Lil Wayne

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Rebirth Review

by David Jeffries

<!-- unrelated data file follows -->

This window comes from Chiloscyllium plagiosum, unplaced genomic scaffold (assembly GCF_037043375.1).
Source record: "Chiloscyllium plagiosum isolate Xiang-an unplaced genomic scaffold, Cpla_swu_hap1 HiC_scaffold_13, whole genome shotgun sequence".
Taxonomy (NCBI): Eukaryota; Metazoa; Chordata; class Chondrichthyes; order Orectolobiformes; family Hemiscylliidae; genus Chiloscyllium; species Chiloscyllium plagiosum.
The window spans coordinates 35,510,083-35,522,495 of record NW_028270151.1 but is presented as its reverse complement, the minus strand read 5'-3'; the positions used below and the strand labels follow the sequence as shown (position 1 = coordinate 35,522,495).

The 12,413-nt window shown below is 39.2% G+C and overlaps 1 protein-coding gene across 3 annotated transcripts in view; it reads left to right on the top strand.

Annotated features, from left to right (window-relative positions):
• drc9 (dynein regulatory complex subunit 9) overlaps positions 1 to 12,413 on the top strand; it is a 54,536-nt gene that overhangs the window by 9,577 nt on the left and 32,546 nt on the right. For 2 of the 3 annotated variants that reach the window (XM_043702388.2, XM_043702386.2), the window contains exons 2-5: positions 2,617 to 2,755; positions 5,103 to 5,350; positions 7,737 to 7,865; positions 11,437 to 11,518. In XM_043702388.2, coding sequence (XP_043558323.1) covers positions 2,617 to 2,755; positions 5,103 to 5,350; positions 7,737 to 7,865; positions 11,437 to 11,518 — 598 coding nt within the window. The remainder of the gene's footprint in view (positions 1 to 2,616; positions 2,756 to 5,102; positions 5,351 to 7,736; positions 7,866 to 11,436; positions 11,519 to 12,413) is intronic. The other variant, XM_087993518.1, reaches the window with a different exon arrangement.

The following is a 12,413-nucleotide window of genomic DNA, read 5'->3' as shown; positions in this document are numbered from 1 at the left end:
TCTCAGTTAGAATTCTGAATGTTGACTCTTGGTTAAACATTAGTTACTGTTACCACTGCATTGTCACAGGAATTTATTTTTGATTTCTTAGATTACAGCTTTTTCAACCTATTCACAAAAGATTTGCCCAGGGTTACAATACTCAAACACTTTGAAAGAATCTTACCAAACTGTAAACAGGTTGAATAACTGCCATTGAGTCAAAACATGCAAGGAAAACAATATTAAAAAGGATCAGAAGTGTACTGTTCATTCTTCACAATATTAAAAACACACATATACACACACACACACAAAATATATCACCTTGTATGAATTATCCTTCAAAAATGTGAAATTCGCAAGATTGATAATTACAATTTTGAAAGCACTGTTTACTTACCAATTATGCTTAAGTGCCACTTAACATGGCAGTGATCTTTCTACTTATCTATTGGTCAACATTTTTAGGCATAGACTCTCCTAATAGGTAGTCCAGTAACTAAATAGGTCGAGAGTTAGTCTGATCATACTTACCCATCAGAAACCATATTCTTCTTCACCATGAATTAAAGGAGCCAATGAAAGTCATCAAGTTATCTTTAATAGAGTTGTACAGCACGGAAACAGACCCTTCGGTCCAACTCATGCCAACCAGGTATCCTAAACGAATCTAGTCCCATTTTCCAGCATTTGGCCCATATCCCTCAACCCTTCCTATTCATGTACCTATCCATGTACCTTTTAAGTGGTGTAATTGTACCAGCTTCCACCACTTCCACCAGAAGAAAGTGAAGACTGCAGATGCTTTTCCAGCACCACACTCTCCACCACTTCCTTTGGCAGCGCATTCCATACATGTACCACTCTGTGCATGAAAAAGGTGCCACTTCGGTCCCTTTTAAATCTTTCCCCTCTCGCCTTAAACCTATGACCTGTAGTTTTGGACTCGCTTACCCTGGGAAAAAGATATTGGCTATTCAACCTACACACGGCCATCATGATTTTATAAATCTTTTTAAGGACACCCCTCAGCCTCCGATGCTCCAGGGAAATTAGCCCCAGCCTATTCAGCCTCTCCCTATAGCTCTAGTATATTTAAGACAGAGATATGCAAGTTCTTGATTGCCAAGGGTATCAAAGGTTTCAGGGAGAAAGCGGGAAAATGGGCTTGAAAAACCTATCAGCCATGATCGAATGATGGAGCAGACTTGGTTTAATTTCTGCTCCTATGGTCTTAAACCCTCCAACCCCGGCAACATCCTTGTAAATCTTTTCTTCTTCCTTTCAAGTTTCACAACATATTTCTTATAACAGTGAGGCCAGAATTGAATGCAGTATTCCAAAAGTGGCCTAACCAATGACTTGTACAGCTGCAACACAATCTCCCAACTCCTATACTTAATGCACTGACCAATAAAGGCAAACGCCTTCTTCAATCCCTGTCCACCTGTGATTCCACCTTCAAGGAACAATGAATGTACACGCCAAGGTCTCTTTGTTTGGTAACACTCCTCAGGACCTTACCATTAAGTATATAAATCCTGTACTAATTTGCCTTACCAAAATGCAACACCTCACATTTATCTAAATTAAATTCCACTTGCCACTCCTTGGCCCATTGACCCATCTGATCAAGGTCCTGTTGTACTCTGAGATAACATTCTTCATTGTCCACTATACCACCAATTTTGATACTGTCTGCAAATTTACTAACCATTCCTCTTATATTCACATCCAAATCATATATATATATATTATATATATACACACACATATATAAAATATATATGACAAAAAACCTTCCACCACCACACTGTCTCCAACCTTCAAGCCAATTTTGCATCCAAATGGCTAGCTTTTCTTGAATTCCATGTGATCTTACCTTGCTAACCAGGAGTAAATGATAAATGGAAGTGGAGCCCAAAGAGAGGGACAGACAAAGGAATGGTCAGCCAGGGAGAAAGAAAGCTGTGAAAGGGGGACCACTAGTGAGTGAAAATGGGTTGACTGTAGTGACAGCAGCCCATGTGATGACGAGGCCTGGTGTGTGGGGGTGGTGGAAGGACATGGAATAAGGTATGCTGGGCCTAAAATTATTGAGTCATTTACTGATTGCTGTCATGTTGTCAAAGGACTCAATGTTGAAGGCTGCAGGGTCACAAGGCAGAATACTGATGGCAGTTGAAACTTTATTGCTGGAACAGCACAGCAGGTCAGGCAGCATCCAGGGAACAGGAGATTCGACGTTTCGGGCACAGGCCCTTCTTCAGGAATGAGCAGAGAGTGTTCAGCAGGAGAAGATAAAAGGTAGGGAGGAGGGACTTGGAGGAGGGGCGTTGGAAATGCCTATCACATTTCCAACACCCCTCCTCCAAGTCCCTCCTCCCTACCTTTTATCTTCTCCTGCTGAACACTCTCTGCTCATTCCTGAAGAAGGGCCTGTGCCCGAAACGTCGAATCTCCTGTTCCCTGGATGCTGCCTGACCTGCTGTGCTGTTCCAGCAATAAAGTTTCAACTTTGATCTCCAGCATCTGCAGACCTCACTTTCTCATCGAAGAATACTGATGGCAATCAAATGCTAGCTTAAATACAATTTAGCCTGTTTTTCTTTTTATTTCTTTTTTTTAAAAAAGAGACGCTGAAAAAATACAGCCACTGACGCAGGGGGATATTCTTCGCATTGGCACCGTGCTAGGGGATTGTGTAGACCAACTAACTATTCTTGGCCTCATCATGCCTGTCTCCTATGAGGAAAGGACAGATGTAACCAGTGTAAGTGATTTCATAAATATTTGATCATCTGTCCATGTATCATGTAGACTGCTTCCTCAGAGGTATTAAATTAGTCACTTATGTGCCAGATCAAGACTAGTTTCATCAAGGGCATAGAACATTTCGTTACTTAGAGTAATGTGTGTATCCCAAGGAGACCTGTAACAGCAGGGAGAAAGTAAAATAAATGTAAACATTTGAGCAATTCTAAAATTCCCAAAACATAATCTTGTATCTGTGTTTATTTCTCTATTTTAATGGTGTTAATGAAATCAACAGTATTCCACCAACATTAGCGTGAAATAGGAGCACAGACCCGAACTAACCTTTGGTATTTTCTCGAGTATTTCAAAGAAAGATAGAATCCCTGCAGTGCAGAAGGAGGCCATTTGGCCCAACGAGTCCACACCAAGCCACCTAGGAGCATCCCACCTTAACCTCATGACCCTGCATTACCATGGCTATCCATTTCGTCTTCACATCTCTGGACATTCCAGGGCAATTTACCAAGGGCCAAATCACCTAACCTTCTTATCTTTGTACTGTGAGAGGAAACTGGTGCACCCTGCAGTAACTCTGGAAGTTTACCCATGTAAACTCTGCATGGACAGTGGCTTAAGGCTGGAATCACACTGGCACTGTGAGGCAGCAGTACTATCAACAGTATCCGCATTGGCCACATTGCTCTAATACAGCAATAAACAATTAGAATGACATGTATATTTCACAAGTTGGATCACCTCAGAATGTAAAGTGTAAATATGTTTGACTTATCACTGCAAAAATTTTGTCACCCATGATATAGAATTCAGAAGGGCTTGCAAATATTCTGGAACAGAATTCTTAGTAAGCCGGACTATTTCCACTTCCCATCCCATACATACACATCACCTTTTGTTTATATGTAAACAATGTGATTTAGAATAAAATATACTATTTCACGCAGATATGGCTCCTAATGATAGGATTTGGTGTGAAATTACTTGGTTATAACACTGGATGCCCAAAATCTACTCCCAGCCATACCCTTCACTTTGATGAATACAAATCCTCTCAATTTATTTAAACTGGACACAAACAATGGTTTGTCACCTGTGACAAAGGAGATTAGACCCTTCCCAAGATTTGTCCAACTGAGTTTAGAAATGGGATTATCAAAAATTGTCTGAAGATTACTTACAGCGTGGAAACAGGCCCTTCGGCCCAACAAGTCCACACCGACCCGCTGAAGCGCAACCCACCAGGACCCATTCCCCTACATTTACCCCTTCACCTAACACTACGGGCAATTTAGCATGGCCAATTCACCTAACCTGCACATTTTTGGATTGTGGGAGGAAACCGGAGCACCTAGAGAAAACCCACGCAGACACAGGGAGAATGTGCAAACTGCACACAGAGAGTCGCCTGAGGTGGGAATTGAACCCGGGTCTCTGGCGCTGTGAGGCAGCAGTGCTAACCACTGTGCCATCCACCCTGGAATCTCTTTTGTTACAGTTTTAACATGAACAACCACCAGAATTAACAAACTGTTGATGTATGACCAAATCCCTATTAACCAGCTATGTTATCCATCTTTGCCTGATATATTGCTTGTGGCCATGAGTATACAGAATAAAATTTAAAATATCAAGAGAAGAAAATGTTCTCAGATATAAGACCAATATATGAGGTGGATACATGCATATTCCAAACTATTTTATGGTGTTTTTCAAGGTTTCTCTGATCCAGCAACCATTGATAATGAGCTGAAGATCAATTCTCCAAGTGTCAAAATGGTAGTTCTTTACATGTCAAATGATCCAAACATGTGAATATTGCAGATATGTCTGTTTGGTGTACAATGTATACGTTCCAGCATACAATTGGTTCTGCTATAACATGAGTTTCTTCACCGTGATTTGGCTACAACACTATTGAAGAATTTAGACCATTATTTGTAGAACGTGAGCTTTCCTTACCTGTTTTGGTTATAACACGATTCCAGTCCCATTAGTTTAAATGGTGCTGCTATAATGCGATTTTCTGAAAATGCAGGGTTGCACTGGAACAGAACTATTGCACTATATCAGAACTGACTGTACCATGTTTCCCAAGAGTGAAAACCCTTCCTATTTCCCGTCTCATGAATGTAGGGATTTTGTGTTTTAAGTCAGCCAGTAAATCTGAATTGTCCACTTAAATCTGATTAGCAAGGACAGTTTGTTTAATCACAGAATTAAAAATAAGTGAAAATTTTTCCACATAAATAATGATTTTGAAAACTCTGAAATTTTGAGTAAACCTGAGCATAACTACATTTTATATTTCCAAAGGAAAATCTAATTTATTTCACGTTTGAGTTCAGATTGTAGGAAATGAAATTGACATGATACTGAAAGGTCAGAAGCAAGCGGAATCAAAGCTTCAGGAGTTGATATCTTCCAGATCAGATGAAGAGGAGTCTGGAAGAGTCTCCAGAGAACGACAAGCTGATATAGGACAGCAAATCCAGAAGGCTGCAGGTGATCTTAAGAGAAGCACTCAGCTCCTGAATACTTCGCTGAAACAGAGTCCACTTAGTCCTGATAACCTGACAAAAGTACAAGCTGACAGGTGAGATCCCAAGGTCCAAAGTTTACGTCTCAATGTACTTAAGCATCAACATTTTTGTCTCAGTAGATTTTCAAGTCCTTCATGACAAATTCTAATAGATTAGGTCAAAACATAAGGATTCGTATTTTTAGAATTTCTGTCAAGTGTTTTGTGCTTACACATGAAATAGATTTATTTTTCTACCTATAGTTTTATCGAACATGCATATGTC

When the 2009 documentary The Carter hit DVD, much was made of Lil Wayne’s reckless syrup sipping during the film, but longtime fans had already accepted their hero was a drug abuser because they had bothered to listen to his lyrics. What made the faithful flip was a scene where the previously unstoppable Weezy announced he was a rock star, picked up a guitar, raised a fist in the air, brought the pick down, and then proceeded to deliver one of the most lackluster guitar solos caught on video, and that’s including YouTube. After the widespread indifference to his debut rap-rock single “Prom Queen,” the late 2009 hip-hop mixtape No Ceilings was greeted with universal acclaim, so it seems Wayne’s sense of quality control is strong when it comes to rap, but very weak when it comes to rap-rock. Like “Prom Queen,” the rap-rock album Rebirth is dragged down by drab backing tracks which are akin to the canned heavy metal the world of video games gave up years previously. Hearing Wayne bark “I’m so high that the ground is gone/I don’t even know what cloud I’m on” over a tribal rock beat could be special if this wasn’t some uninspired, studio musician’s idea of “tribal”. While his lyrics are still peppered with the usual wit and laugh-out-loud punch lines, crunching guitars bring out a tedious mopey side of the man you won’t find elsewhere, and many cuts go into downward spirals of weeping and wailing. Then, out of nowhere, comes the jittery new wave of “Get a Life,” and suddenly Weezy’s riding the beats with his usual flair and dropping F-bombs through the Auto-Tune as if Cash Money just signed Devo and couldn’t be happier. Wayne connects with the tune perhaps because of its synthetic, synth pop nature. The rest of the album finds him trying hard -- mostly too hard -- to interact and feed off live musicians when he’s well aware, and has often said, he’s best on his own. It’s more interesting to ponder Wayne's reasons for making Rebirth than to actually listen to it, because the end result is a loud and ignorable bore.

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